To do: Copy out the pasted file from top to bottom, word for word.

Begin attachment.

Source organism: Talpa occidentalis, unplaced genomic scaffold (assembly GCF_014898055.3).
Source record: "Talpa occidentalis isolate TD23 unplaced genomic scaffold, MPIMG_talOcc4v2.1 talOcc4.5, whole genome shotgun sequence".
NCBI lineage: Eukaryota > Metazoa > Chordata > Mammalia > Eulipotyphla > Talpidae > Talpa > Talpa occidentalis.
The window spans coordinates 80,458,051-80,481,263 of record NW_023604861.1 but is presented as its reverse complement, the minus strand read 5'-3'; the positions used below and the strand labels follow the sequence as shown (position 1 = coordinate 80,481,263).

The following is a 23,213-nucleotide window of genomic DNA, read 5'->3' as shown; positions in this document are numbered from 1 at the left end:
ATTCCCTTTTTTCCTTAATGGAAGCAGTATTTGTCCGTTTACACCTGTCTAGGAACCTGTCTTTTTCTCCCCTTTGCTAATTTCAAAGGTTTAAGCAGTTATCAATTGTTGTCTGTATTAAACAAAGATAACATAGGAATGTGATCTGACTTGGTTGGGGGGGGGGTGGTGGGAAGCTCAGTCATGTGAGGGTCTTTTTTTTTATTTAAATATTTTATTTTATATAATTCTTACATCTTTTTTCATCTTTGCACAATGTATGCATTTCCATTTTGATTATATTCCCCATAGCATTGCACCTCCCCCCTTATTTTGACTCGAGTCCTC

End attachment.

Source organism: Talpa occidentalis, unplaced genomic scaffold (assembly GCF_014898055.3).
Source record: "Talpa occidentalis isolate TD23 unplaced genomic scaffold, MPIMG_talOcc4v2.1 talOcc4.5, whole genome shotgun sequence".
NCBI lineage: Eukaryota > Metazoa > Chordata > Mammalia > Eulipotyphla > Talpidae > Talpa > Talpa occidentalis.
The window spans coordinates 80,458,051-80,481,263 of record NW_023604861.1 but is presented as its reverse complement, the minus strand read 5'-3'; the positions used below and the strand labels follow the sequence as shown (position 1 = coordinate 80,481,263).

The following is a 23,213-nucleotide window of genomic DNA, read 5'->3' as shown; positions in this document are numbered from 1 at the left end:
ATTCCCTTTTTTCCTTAATGGAAGCAGTATTTGTCCGTTTACACCTGTCTAGGAACCTGTCTTTTTCTCCCCTTTGCTAATTTCAAAGGTTTAAGCAGTTATCAATTGTTGTCTGTATTAAACAAAGATAACATAGGAATGTGATCTGACTTGGTTGGGGGGGGGGTGGTGGGAAGCTCAGTCATGTGAGGGTCTTTTTTTTTATTTAAATATTTTATTTTATATAATTCTTACATCTTTTTTCATCTTTGCACAATGTATGCATTTCCATTTTGATTATATTCCCCATAGCATTGCACCTCCCCCCTTATTTTGACTCGAGTCCTC